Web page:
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Christmas tradition of giving grows into The Love Tree | News

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Christmas tradition of giving grows into The Love Tree

Clearwater, Florida - Making a difference has become a Christmas tradition for a Clearwater family.

Instead of buying gifts for their father, family members are told to help others and then create an ornament to symbolize the act of kindness. This idea grew into The Love Tree.

For the Henderson family, the true meaning of Christmas hangs on this tree.

"It's a reminder that one person can make a difference and together we can all make a bigger difference," says Tracy Hunter.

The Love Tree grew out of a gift Larry Henderson received in 1991 that he thought was too extravagant.

"It was given by one of my daughters, a golden toothpick with a little diamond chip in it," he recalls.

"Couldn't decide what to get him. I think of him as the man who has everything, there's nothing he really needed or wanted," says Missy Szymanski, the daughter who bought Larry the golden toothpick.

"From that point on, I disallowed my children to give me any gifts other than a Christmas tree ornament. It has to be homemade and it has to represent an act of kindness or an act of charity," says Henderson.

So for the last 20 years, that's exactly what he gets. Each daughter, grandchild and now a great grandchild helps someone less fortunate and then creates an ornament to represent the good deed.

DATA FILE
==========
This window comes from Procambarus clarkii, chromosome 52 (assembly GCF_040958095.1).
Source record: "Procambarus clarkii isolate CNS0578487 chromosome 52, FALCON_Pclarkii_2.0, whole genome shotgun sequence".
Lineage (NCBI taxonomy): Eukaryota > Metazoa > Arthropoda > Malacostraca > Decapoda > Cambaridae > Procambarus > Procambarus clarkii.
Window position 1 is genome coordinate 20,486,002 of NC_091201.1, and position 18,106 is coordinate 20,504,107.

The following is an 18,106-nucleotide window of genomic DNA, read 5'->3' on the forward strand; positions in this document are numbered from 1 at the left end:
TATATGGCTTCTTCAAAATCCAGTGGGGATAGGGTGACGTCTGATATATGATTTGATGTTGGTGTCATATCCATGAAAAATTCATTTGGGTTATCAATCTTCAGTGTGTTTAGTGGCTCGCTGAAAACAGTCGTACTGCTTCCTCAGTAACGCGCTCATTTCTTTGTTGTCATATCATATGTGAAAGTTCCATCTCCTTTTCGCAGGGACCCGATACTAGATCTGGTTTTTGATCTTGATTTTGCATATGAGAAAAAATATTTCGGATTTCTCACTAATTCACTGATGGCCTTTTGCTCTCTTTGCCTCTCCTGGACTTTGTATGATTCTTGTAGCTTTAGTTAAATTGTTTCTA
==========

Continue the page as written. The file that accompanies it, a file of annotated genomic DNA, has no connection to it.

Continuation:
"It's a feeling you can't describe. It's a whole lot better than getting a shirt or a tie or a pair of socks," says Henderson.

The first ornament in 1991 was made because Connie Henderson delivered a basket of food to the neighbors when their power was turned off Christmas Eve Day.

There are now well over 200. While each is special, Larry's favorite is the garland. He told his three daughters to make an ornament that represents what they did for survivors of 9-11.

"There are 60 links in the chain, some links represent a group of people so, there's hundreds of people just from that one ornament," says Henderson.

And there are thousands of others who will never know where the help came from.

"It's better to give than to get. So I love to give people stuff, but this way it's more special," says Lily Hunter, Henderson's granddaughter.

And that's a gift Larry will cherish forever.

"To me, it's a very emotional thing. It's the best thing I've ever done I think."

The family has shared this story with others and the tradition has now spread to 13 states, four countries, three continents and now to you. 


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